Adjust the irrigation system (such as the end gun) to prevent spray going beyond the boundaries of the target field. Shut the irrigation system down if wind will carry chemical drift off target. Manage the irrigation system to prevent runoff or deep percolation of the water-chemical mixture.
    Do not chemigate in areas containing wetlands and other surface water bodies. Do not apply any pesticide that is not labeled for use in an irrigation system. Such applications are illegal and may adversely affect wildlife, non-target plants and water quality.
  2. Inspect Safety and Antipollution Equipment Before Each Use: Inspect all components of the chemigation and irrigation system before each use. Repair or replace any components not working at the time of inspection before chemigating. Routine inspections should minimize the potential for failure of any component during chemigation. Keep a record of inspection dates for documentation.
  3. Filling of Supply Tank/Mixing of Agricultural Chemicals: Direct suppliers to closely monitor the delivery of products to a supply tank. Make sure they first check the condition of the supply tank and plumbing before filling. Fill the supply tank to no more than 95 percent of capacity. Monitor the inventory of product contained in the supply tank between chemigations in order to determine if the supply tank is leaking.
  4. Keep Chemigation Site Uncontaminated: To facilitate safe monitoring of the chemigation operation, do not allow the irrigation system to spray water and chemical into the chemigation equipment area. This may mean plugging a couple of nozzles on the irrigation system near the chemigation site.
  5. Calibration: Accurate calibration of a chemical injection device is essential for proper application. Periodically recheck the calibration setting of the injection device. Follow calibration procedures described by the chemical label or chemigation equipment manufacture. Minor differences in injection rate over an extended period can cause too high or low a chemical application. This may produce unsatisfactory results or cause potential pollution or crop damage when high applications are made.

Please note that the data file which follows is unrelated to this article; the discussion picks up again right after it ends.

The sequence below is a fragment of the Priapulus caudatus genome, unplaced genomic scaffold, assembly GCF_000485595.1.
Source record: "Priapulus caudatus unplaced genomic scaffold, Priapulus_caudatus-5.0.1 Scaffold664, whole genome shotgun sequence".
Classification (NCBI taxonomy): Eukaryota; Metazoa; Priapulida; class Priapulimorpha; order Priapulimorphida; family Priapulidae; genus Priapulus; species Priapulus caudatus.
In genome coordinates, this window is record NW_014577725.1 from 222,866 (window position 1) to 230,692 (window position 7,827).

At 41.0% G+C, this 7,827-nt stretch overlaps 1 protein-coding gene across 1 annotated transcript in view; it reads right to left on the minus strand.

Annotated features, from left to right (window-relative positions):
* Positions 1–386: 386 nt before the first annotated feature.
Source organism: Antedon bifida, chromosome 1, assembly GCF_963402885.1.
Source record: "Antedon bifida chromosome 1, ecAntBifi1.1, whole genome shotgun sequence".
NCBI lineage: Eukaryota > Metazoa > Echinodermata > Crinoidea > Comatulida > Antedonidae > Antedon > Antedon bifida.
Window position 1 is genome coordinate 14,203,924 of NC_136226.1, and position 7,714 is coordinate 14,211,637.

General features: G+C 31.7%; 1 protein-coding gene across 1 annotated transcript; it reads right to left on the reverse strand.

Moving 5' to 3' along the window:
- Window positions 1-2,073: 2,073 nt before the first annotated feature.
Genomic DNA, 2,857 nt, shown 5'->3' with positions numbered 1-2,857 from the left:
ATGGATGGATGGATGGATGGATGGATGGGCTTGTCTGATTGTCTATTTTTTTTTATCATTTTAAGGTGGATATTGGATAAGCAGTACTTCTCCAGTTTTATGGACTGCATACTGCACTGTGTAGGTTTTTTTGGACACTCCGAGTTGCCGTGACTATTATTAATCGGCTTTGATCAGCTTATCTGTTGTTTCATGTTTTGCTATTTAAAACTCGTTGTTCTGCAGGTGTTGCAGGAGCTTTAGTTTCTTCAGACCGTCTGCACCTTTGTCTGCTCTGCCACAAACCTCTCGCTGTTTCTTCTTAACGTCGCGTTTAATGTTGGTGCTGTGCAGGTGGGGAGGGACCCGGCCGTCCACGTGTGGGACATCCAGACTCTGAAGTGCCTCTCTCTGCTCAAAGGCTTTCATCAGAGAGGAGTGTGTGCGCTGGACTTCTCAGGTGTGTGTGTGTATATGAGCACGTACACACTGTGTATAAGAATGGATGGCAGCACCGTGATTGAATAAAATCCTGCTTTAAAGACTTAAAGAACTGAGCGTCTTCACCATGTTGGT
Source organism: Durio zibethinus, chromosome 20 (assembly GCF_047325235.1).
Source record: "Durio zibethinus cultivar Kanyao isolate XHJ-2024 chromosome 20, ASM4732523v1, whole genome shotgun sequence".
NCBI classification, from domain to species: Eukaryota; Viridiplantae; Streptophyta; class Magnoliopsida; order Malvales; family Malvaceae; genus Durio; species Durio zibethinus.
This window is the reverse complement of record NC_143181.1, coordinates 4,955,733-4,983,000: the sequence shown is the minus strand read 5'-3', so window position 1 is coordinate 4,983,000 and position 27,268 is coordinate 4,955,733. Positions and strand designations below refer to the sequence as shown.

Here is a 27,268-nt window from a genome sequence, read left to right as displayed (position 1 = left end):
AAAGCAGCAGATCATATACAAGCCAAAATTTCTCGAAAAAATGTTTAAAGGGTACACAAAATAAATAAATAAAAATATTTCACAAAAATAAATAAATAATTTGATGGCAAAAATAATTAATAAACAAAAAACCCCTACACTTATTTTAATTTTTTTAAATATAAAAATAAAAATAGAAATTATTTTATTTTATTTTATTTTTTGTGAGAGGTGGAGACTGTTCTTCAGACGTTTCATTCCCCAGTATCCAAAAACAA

6. Empty Chemigation Supply Tank: Leftover pesticide mixtures should be immediately applied to another crop or site listed on the label or removed from the supply tank and stored in an appropriate place and in a marked container for later use. Rinse out the empty tank and apply the rinsing water to the irrigated crop or another labeled site.
    For tanks containing leftover N solution that you’re not planning to use in the next week or two, remove the N from the supply tank or relocate the tank away from the water source requirements.
  7. Flush Injection Equipment: Flush the chemigation injection device, hoses and check valve with clean water after each use. Flush cleaning water into the irrigation system while it is operating so the cleaning water will be applied to the field. Clean strainer after each chemigation.
  8. Flush Irrigation System: After a chemigation event is completed and the chemigation system is cleaned, operate the irrigation pump as long as necessary to flush the irrigation system of chemical. This may take 10 to 15 minutes for most systems.
  9. Report Accidental Spills: If an accident occurs (regardless of size), avoid personal contamination, take action to keep the potential spill to a mini-mum, and report the incident to the proper authorities. In Georgia, the toll free number for technical assistance for chemical fires, spills, and medical emergency is 800-424-9300.
  10. READ AND FOLLOW ALL LABEL DIRECTIONS. Current pesticide information recommendations can be found in the Georgia Pest Management Handbook available from your local County Extension Agent.

1Extension Engineer

Status and Revision History
Published on Mar 27, 2006
Published on Feb 23, 2009
Published on May 14, 2009
Published with Full Review on Feb 15, 2012

Kerry A. Harrison Extension Engineer, Biological & Agricultural Engineering